Ethiopia’s Mohammed Aman looked impressive and confirmed his status as the slight favourite for the men’s 800m with an assured outing in 1:44.93, the fastest time by far of the six heats in the morning’s first round, and also the third-fastest first-round heat in the history of the IAAF World Championships.
A fast time was inevitable after Burundi’s Antoine Gakeme, who had an apparent personal best of 1:52.81 and no form to speak of this season, ran an audacious and unexpected first lap in 50.71 to tow the field through the bell.
Gakeme led the field through to 550m before he started to tire but Aman had the measure of everyone, bursting clear of the four-man leading pack as they entered the home straight; from that point he was never headed.
Following the World indoor champion home was Kenya’s Ferguson Cheriuyot, making his major championship debut.
Gakeme drifted back to fifth place but his courage was rewarded with a time of 1:46.70, taking more than six seconds off his previous best, the only man to go into new territory in the heats, and getting him a place in the semifinals.
The other heats were more in keeping with the norm at the championships.
France’s recently crowned European under-23 champion Pierre-Ambroise Bosse made qualifying look very easy in the first heat, leading at the bell and staying in front throughout the second lap before coming home in 1:47.70.
Poland’s 2010 European champion Marcin Lewandowski came through strongly down the home straight to secure his place in the semi-finals in second place with 1:47.83.
Uganda’s Ronald Musagala is a new name, but impressed in the second heat with a win in very similar fashion to Bosse in 1:46.12, which was not far from his best of 1:45.71.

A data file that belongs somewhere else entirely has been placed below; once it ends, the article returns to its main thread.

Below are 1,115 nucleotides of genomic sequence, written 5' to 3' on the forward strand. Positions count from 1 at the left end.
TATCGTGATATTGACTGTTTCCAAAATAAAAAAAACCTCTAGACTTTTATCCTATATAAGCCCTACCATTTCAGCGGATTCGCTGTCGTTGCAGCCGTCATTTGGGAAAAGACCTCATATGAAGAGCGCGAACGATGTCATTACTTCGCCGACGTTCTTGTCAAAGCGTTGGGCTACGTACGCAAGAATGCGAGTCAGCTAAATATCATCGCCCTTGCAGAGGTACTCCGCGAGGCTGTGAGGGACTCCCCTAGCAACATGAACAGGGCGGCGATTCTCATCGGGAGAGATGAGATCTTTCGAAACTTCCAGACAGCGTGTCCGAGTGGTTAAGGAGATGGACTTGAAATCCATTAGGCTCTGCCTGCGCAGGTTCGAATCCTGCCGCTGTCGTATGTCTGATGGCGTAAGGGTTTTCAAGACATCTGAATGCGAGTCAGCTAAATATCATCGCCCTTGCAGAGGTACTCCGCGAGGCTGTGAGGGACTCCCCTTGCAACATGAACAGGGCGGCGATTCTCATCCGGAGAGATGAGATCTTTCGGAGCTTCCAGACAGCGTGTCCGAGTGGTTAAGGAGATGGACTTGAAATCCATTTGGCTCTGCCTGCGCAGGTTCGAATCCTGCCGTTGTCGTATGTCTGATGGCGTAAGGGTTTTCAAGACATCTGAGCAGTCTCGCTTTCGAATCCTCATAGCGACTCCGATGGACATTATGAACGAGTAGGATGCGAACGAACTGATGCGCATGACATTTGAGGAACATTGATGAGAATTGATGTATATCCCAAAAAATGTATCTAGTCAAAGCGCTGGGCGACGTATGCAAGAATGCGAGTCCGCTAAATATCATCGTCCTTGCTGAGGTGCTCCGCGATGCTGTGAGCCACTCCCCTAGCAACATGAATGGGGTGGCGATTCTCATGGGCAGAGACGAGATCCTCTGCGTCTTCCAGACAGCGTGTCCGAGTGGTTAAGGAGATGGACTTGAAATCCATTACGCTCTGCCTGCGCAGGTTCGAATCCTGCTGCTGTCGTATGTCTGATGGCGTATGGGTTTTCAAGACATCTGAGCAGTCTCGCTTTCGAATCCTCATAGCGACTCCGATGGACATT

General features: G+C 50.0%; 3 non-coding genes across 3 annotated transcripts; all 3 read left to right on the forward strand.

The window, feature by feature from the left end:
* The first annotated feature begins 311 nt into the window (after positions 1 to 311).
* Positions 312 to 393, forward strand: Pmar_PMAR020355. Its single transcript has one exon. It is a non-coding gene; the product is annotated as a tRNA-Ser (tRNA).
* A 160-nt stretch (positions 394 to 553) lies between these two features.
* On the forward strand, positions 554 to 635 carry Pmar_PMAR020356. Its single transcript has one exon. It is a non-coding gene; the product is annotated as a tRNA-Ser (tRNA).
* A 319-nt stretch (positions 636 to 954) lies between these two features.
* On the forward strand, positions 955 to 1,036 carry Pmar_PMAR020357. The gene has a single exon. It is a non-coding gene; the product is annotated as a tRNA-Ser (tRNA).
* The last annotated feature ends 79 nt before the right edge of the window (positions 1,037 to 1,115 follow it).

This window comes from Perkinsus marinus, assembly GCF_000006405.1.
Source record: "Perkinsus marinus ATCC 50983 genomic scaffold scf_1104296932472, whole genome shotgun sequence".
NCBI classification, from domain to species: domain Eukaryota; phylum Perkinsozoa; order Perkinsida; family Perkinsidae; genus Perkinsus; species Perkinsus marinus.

Poland's Adam Kszczot and USA’s Brandon Johnson looked like they had to work slightly harder than they would have liked over the final 50 metres to secure their places in the semi-finals but eventually came through for second and third respectively behind Musagala.
Sadly, a non-starter in the second heat was Botswana’s Nijel Amos, stories of his recent injury sustained since he won the World University Games title last month being confirmed.
His absence means that none of the medallists from last summer's Olympic Games made it to Moscow.
The US pair of Duane Solomon and Nick Symmonds, fourth and fifth at the London 2012 Olympic Games, came home first in the next two heats.
Solomon looked comfortable winning in 1:45.80, the second-fastest heat win after Aman in heat five, but Symmonds had to battle with Qatar’s Museb Balla on the final lap, eventually crossing the line in 1:46.90, 0.04 in front of his Asian rival. Morocco’s Samir Jamaa came through in the final metres to finish third in the same time as Balla.
Heat six saw the pace led by Anthony Chemut, the most experienced of the Kenyan trio, but Djiboutian talent Ayanleh Souleiman came home strongly over the final 100m to win in 1:46.86.
Souleiman is one of the few men in the 800m field also doubling in the 1500m, and the only man with realistic medal chances in both events.
Most of the expected contenders went through to the Sunday’s semi-finals but there were a few notable casualties.
Kenya’s Jeremiah Mutia, a 2009 IAAF World Youth Championships silver medallist in the 400m Hurdles, ran out of stream badly down the home straight and could only finish seventh in heat four while Brazil’s two-time Pan American Games silver medallist Kleberson Davide also didn’t bring his best form to Moscow and finished fifth in heat one.
Phil Minshull for the IAAF